From Short Stories to Duology
I am so happy to announce that the Markram Battles stories will be growing from flash fiction to full length novels. Yippee! The decision wasn’t easy, but the more I worked on them, the more I realized the full potential of the characters and plot. I outlined the entire series last October in preparation for NaNoWriMo, spent months writing the first draft, and last week I started working on the second draft (for book 1). I am so excited to keep you posted on my progress as I work on it.
Because of the change in format, some of the stories already published as part of the first two anthologies (Genesis of an Uprising and Omens of Doom) won’t be available anymore. But don’t fret! I will revamp a kick-butt third volume with new short stories (including the Writer’s Digest Honorable Mention story I submitted in 2019) and a couple of keepers from Volume I and II. It will be epic! And absolutely free to my newsletter subscribers.
In the meantime, I invite you to read the story that began it all, originally published in Genesis of an Uprising, and which will survive the upcoming changes unscathed, given that it is told from a completely different POV than the main characters of the book. Hope you enjoy it!
Courage in Battle. Honor in Death.
The unit leaders, or what is left of them, stand motionless, perfectly poised, and unresponsive. They resemble black armored trees rooted to the glass floor in the midst of a stark white room. I inhale deeply as the Major General walks in and pours the full intensity of her expression over my squadron. Her white leather uniform wraps tightly around her body and emphasizes her curvaceous form, while her glossy white hair, fastened into a ponytail, exposes her slender neck and soft features. She blends in perfectly with her surroundings, like a white flake amidst a snowstorm.
“Unit Leaders,” I command. “Salute.”
Their deep voices resonate through the room in monotone harmony. “We who are trained to die, salute you, and pledge our service with honor. We vow to suffer pain, torture, and death if we disobey.”
Expressionless, the Major General asks, “Are you sure they are ready, Commander?”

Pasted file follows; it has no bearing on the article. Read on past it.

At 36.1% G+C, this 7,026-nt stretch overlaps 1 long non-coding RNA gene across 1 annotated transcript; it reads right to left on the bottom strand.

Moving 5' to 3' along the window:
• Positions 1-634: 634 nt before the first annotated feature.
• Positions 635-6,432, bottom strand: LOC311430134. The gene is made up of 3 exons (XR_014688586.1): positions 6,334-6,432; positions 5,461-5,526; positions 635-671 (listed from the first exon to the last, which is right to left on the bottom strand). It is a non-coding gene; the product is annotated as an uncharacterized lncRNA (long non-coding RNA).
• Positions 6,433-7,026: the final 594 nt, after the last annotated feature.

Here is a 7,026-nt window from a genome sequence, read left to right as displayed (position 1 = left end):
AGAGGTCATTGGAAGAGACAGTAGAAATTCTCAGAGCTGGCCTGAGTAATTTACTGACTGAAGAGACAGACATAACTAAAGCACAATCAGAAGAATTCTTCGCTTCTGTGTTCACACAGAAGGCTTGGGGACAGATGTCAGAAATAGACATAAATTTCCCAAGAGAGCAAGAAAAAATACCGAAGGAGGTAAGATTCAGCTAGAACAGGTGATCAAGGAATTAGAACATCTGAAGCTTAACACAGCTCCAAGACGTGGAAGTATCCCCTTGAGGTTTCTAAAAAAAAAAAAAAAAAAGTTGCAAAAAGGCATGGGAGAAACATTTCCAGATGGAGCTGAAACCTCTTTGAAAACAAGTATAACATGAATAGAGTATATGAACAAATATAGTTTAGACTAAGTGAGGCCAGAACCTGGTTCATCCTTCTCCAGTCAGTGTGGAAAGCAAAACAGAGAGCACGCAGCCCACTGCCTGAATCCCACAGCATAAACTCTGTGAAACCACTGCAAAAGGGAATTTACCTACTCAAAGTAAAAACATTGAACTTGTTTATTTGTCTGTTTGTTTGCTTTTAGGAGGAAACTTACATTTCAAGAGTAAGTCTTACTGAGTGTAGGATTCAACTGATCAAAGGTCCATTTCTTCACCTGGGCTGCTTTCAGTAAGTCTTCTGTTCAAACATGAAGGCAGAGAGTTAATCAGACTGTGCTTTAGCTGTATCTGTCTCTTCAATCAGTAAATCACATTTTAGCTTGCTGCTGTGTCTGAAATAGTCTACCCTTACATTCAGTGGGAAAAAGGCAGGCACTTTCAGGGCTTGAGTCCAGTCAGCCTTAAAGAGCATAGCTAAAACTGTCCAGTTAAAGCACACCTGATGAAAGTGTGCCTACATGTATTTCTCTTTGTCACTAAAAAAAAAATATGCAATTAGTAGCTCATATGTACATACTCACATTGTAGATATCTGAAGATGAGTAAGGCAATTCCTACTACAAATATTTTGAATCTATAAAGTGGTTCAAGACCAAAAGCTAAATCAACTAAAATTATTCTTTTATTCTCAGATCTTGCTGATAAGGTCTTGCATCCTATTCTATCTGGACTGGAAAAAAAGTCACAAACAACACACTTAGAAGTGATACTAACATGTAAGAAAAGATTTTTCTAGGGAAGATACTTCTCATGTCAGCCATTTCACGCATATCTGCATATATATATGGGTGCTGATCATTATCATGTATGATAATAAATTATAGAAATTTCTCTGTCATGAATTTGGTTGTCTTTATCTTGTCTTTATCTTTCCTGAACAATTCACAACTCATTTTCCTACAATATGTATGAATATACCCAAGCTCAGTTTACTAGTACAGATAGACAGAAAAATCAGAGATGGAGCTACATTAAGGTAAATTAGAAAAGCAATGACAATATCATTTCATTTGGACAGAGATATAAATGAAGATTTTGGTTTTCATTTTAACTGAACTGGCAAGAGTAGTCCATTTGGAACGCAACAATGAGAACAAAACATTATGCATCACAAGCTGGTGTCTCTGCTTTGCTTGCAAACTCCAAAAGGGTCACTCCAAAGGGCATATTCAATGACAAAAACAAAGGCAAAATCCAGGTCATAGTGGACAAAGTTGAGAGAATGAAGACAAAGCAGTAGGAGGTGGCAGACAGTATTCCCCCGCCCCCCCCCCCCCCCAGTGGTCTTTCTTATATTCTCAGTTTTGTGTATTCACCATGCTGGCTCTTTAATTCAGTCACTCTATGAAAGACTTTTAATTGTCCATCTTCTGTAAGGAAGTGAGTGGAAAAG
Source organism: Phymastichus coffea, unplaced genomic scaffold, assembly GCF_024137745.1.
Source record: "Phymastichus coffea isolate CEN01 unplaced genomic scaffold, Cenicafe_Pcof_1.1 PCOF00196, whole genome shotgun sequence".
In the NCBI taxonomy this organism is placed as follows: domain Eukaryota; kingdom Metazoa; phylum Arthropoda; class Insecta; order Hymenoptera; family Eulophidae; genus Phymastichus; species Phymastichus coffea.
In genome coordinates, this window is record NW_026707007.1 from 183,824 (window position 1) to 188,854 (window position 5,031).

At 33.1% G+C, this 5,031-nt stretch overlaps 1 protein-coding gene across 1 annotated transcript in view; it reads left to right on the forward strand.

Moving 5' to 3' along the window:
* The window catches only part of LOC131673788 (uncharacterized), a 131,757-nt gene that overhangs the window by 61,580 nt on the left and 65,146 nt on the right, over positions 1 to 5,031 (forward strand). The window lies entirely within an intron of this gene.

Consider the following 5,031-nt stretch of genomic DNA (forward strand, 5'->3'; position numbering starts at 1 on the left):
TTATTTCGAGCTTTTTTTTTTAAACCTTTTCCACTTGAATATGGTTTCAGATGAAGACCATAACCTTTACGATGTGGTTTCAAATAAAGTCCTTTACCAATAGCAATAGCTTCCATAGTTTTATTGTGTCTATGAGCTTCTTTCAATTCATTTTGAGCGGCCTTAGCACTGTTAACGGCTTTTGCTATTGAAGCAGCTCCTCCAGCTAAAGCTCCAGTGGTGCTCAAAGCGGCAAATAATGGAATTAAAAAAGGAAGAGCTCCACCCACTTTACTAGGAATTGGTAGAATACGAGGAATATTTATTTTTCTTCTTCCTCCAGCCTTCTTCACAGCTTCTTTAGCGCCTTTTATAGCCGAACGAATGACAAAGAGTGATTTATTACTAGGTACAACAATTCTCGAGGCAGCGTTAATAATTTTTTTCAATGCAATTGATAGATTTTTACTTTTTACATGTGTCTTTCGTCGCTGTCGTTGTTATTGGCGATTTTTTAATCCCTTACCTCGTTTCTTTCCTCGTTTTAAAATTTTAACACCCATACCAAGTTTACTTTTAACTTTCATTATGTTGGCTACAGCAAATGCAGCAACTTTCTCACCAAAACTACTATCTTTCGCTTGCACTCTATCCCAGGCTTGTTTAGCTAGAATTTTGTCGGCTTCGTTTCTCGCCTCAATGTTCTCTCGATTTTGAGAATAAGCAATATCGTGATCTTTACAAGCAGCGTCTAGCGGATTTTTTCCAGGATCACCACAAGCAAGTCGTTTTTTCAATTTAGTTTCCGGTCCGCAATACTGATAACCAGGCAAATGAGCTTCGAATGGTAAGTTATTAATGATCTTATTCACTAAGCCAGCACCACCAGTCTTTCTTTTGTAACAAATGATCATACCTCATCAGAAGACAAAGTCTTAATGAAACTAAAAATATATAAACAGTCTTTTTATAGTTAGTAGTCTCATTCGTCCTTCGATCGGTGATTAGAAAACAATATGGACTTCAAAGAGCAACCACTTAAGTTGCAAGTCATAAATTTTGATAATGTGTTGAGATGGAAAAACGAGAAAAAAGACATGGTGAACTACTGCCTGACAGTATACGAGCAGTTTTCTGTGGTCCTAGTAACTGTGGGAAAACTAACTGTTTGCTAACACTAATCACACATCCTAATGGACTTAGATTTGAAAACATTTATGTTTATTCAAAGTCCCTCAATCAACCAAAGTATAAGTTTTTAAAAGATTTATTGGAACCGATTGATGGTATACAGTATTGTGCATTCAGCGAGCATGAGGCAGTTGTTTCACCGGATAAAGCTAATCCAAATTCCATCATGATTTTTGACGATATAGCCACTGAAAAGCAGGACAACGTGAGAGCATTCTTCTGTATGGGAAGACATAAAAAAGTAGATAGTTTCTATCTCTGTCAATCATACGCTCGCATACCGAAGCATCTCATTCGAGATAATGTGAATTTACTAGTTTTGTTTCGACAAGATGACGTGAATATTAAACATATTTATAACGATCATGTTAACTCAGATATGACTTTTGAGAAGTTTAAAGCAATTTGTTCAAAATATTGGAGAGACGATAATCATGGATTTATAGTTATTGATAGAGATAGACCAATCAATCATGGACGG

I clear my throat methodically. “Yes, Major General.”
She turns toward me, distracting me with the attractive sway of her curvy figure. The Major General lets out a laugh that echoes through the room with boisterous intensity, and my body stiffens in response. “What I mean to ask, Commander, is have they been broken?”
I am suddenly reminded of the first time I heard her characteristic expression. That day will be embedded in my brain forever, like the genetic code of my DNA. I had just been assigned to oversee the training of this squadron and I had no clue what I was doing. The Major General, on the other hand, wasn’t only experienced, but shockingly brutal, both in her remarks and measures. Back then, all unit leaders in this squadron were merely boys, and there were more of them.
I remember them standing in front of me, frightened, confused, and some even teary-eyed. I recall walking between the crooked rows, making changes to their posture before the Major General arrived. She stomped into the room and nodded dismissively. I still remember the way her loose hair shifted around her shoulders with every movement. She was strikingly beautiful.
That morning I stepped aside as she made her way to one of the boys in the front row and wiped the tears away from his shimmering blue eyes. “Tears are a sign of weakness,” she hissed. Without warning she wrapped her hand around his face and released her extrasensory shock, allowing electrical waves of physical pain to flow out of her. The surge of power blazed out of her hand in flames of white fire, wrapping across the boy’s entire body. He convulsed from the shock and fell to the ground with a loud thud.
“They will start training immediately,” I said, attempting to clear the contemptuous atmosphere the Major General had brought with her.
“They started training the minute they entered our program, Commander,” she corrected. After a quizzical look in my direction, she continued, “The invasion of the new planet is already under way. By the time this squadron is ready for their first conscripting exercise they will have an established sector in which to practice.”
“Will all conscripting fields be ready in time?” I asked. “Sector 32 hasn’t surrendered yet.”
The Major General laughed mockingly. “Their conscripting exercises won’t take place in the fields, Commander. Conscripting fields are for recognized unit leaders to personally select fighters that meet certain criteria. These leaders must prove themselves first. After their training they must capture rebel survivors in hostile territories to use in their first battles. It will provide an added degree of difficulty.”